It’s hard to think of anything that’s as inherently ridiculous and quite literally vital as condoms. Nothing more than a little piece of latex, but what moral, social, religious implications it carries. These very human complications of birth control lie at the heart of Tibetan director Pema Tseden’s delicate, thoughtful drama Balloon.
Set in the mythically pristine highlands of Tibet, the film revolves around a sheep-rearing household carrying on a simple, earthbound lifestyle you can imagine has existed for centuries. Man of the house Dargye (played by Pema Tseden regular Jinpa) is a rustic, steak-eating farmhand with a deep, unspoken love for his family, consisting of unassertive hausfrau wife Drolkar (Sonam Wangmo), non-stop scripture-chanting old dad, and three sons – a limit under the family planning policy enforced by China since the 80’s. One day, the two youngest boys are playing with their balloons and get chastised by Dargye because – to the bewilderment of the boys or even grandpa – those are of course not balloons but the remaining pair of their parents’ condoms hidden under mom’s pillow. This means Drolkar has to pay another visit to the clinic, leading eventually to some brutal, life-changing decisions.
The screenplay, also written by Pema Tseden, cleverly juxtaposes the biological and political mandates regarding procreation. On the one hand, the natural world favors the virile, meaning potent rams are prized possessions, provided only on loan during mating season, and barren ewes can be expected to hit the butcher’s stand the soonest. That’s just the order of things for Dargye & Co., and they wouldn’t know it any other way about babies if the government hasn’t said three’s the limit. Which is not to say population-control policies aren’t based on the best of intentions – God knows humans deplete this planet’s resources the way sheep can ever do – but, as with Thano’s snap, unimaginable sorrow is inevitable when you put a number on human lives.
To drive home the point of why such numbers are more than just math, Balloon lays out the emotional aspect of sex and the spiritual significance of abortions, uniquely human concerns that make controlling their sexual practices just a bit more complicated. In a beautifully inconclusive subplot involving a novelist/ schoolteacher and Drolkar’s sister who’s a nun, we see two people who are clearly in love but so traumatized by their past relationship they’re both still seeking redemption. We never learn the exact reason for their breakup, but it tells you enough about how mating between Homo sapiens can leave scars, sometimes enough to make a young, full-blooded girl quit intimacy altogether. Meanwhile, call it superstitions, philosophies or religions, but human beings have been telling stories about the afterlife forever. And the deep-rooted Tibetan idea of reincarnation can make abortion, the necessary accessory of any enforceable birth control program, that much more of a sinful act.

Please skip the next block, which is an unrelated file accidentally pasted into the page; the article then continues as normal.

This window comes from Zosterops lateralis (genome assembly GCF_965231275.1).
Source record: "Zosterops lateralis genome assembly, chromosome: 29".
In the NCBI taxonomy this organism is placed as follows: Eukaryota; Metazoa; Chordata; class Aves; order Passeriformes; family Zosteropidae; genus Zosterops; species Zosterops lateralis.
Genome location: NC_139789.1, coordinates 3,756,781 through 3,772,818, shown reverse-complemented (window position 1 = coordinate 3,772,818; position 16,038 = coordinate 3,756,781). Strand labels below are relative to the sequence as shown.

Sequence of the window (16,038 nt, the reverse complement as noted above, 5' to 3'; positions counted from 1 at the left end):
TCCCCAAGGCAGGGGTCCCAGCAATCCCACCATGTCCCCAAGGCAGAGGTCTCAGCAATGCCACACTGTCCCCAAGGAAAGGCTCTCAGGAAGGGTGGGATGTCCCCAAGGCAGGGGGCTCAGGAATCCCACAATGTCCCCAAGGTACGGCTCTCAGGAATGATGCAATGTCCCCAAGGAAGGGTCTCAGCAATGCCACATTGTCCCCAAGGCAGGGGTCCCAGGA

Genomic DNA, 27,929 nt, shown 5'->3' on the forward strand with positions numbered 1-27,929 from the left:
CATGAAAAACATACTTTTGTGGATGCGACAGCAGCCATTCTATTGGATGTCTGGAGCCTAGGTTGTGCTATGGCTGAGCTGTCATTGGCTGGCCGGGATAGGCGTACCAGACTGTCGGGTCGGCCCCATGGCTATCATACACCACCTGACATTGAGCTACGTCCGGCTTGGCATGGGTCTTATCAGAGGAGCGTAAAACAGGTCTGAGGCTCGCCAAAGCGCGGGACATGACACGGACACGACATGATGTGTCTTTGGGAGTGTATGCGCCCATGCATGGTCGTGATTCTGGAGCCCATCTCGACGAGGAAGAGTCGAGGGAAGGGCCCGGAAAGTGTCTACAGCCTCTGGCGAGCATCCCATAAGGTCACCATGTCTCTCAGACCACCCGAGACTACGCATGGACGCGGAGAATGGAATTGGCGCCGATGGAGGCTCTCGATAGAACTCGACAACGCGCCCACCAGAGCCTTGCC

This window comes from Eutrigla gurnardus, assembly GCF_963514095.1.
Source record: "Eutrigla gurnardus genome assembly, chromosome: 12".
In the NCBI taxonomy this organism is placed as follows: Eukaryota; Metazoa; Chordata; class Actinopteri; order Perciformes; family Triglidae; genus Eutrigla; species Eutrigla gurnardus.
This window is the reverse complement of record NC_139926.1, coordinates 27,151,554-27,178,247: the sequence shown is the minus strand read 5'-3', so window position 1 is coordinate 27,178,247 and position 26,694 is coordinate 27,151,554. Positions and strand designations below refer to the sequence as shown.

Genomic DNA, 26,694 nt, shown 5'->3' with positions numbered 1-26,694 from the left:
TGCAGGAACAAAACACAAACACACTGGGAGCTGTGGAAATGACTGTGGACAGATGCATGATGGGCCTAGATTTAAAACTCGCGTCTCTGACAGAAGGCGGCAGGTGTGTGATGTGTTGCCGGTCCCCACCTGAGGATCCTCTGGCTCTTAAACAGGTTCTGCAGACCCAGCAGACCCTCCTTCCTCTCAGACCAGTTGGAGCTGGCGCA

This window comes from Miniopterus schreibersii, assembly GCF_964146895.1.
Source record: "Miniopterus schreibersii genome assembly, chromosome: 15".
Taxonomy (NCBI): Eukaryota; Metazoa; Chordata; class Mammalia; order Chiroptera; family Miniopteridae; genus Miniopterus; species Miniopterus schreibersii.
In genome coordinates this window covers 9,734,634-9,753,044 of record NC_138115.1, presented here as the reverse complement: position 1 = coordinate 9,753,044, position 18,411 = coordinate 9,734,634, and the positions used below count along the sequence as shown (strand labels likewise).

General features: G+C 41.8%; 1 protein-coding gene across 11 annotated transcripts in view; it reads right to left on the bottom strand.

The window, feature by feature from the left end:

And so dilemmas and existential questions abound in this movie that starts with two kids waving around a pair of blown-up condoms, but Pema Tseden never goes preachy or pointedly political in his direction. Instead, he opts to be a sober, merciful observer, letting great conflicts play out in the unremarkable every day. And thanks to his efficient, expressive hand, you’re with these characters every step of the way, however exotic their circumstances may be. Speaking of, Lu Songye’s vibrant, sensitive cinematography must also be credited. Nothing overtly fancy in his choices, but he knows he has the most magnificent natural landscape and a rich, ancient civilization to work with, so pulling back to let those details shine is absolutely the right way to go.
In a year that saw the Chinese censorship authorities working overtime, it’s somewhat surprising that Balloon and Berlinale winner So Long, My Son–both of which could be interpreted as regime-critical–made it out to international festivals. In any case, kudos to Pema Tseden and Wang Xiaoshuai for giving political indictments an undeniably human voice. Their films don’t really pick sides, they just show you, in a most sincere, relatable manner, the expected or unexpected costs of a well-meaning, amply justified government decision when it finally trickles down to those it affects.
Balloon screened at the Busan International Film Festival.